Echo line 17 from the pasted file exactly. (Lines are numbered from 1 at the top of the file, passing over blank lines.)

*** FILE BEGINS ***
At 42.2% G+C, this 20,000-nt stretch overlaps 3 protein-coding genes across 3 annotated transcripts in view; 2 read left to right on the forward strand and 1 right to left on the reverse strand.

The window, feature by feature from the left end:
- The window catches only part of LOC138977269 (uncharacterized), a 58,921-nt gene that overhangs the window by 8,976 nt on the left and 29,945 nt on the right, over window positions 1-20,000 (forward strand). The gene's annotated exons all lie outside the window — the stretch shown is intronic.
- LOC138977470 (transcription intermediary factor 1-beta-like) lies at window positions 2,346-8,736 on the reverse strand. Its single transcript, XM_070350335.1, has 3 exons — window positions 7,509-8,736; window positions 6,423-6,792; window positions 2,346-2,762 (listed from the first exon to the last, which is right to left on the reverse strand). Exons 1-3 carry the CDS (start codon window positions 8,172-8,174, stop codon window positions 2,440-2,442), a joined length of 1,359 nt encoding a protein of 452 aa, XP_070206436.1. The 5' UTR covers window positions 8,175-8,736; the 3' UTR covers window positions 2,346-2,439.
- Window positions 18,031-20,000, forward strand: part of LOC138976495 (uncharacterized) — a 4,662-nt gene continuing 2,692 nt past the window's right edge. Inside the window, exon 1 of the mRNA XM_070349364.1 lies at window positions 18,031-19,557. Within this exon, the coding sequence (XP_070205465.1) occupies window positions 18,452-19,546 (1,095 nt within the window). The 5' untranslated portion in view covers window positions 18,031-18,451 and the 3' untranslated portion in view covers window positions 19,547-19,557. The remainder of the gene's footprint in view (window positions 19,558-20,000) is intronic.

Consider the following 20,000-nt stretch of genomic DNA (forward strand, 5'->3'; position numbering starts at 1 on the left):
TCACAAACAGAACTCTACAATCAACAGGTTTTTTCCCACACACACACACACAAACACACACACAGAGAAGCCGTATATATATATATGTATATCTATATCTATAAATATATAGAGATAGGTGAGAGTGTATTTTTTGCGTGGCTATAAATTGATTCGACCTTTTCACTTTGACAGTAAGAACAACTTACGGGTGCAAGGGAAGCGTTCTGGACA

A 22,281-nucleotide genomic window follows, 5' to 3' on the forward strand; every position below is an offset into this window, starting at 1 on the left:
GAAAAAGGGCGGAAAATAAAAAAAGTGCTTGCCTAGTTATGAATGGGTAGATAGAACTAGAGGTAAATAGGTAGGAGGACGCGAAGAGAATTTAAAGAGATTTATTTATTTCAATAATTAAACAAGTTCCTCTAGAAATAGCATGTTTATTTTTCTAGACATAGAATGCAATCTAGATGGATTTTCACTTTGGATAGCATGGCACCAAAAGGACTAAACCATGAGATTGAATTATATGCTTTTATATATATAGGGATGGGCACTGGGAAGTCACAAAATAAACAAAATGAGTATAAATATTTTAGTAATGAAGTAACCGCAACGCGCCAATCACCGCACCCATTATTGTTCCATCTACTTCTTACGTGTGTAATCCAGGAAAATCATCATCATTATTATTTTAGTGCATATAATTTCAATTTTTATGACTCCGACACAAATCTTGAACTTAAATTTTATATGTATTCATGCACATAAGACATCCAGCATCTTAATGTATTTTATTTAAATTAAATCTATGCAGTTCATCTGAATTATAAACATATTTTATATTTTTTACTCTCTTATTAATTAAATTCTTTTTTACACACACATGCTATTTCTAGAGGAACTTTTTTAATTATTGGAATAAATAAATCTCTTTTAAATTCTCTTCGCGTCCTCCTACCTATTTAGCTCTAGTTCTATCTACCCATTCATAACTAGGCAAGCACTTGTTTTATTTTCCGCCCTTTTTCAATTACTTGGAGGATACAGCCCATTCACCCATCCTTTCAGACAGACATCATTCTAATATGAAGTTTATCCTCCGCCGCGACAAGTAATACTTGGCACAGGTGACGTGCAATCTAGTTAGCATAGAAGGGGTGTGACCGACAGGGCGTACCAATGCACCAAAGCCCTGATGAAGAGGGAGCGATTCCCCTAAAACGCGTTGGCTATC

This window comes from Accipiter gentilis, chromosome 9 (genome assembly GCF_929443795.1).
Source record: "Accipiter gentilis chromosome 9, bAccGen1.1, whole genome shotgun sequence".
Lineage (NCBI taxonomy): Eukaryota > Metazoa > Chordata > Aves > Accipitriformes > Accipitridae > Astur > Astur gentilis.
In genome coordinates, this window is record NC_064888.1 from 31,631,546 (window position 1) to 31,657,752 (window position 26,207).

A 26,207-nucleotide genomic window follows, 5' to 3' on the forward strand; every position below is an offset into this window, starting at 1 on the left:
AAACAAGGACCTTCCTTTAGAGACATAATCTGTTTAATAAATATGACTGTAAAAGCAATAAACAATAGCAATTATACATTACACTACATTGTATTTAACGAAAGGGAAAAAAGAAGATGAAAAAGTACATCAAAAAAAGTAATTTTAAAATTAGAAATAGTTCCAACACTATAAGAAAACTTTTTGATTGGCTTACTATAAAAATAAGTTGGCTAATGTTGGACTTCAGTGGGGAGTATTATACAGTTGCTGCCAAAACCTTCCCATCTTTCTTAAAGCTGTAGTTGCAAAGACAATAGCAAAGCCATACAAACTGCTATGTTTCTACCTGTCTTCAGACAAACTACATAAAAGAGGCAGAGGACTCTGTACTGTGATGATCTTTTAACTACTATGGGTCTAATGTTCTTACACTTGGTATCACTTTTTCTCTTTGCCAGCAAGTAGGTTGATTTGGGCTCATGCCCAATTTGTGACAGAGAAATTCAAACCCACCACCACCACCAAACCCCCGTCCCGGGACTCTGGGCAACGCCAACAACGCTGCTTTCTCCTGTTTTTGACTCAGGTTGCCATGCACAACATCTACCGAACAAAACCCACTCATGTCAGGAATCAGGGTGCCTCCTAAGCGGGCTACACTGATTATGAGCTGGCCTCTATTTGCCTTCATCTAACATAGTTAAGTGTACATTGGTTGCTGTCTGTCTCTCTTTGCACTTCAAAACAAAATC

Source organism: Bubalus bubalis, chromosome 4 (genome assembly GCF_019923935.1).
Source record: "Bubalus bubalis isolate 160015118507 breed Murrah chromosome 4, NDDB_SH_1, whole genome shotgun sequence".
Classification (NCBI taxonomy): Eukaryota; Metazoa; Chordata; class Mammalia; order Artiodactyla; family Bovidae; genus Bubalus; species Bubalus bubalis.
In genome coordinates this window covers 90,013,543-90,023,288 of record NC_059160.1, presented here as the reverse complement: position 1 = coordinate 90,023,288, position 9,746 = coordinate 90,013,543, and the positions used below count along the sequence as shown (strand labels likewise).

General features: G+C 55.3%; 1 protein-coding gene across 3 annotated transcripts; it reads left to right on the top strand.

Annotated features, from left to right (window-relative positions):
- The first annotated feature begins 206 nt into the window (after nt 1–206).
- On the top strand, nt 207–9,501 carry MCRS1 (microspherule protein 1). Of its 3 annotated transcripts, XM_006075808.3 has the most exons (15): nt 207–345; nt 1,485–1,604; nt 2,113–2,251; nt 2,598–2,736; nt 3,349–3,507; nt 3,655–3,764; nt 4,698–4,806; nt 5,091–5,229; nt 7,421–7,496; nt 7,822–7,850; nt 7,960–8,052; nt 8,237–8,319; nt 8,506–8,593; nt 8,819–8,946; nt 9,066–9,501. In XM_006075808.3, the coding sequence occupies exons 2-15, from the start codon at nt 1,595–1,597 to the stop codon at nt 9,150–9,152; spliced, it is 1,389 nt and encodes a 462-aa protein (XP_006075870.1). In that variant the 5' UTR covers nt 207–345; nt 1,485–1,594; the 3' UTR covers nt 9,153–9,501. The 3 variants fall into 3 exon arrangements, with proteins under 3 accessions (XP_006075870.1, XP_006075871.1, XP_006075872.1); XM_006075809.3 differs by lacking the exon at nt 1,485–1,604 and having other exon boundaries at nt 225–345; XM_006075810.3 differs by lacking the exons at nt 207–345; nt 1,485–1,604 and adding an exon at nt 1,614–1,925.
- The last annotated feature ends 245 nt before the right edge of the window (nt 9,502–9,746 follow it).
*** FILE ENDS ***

Source record: "Bubalus bubalis isolate 160015118507 breed Murrah chromosome 4, NDDB_SH_1, whole genome shotgun sequence".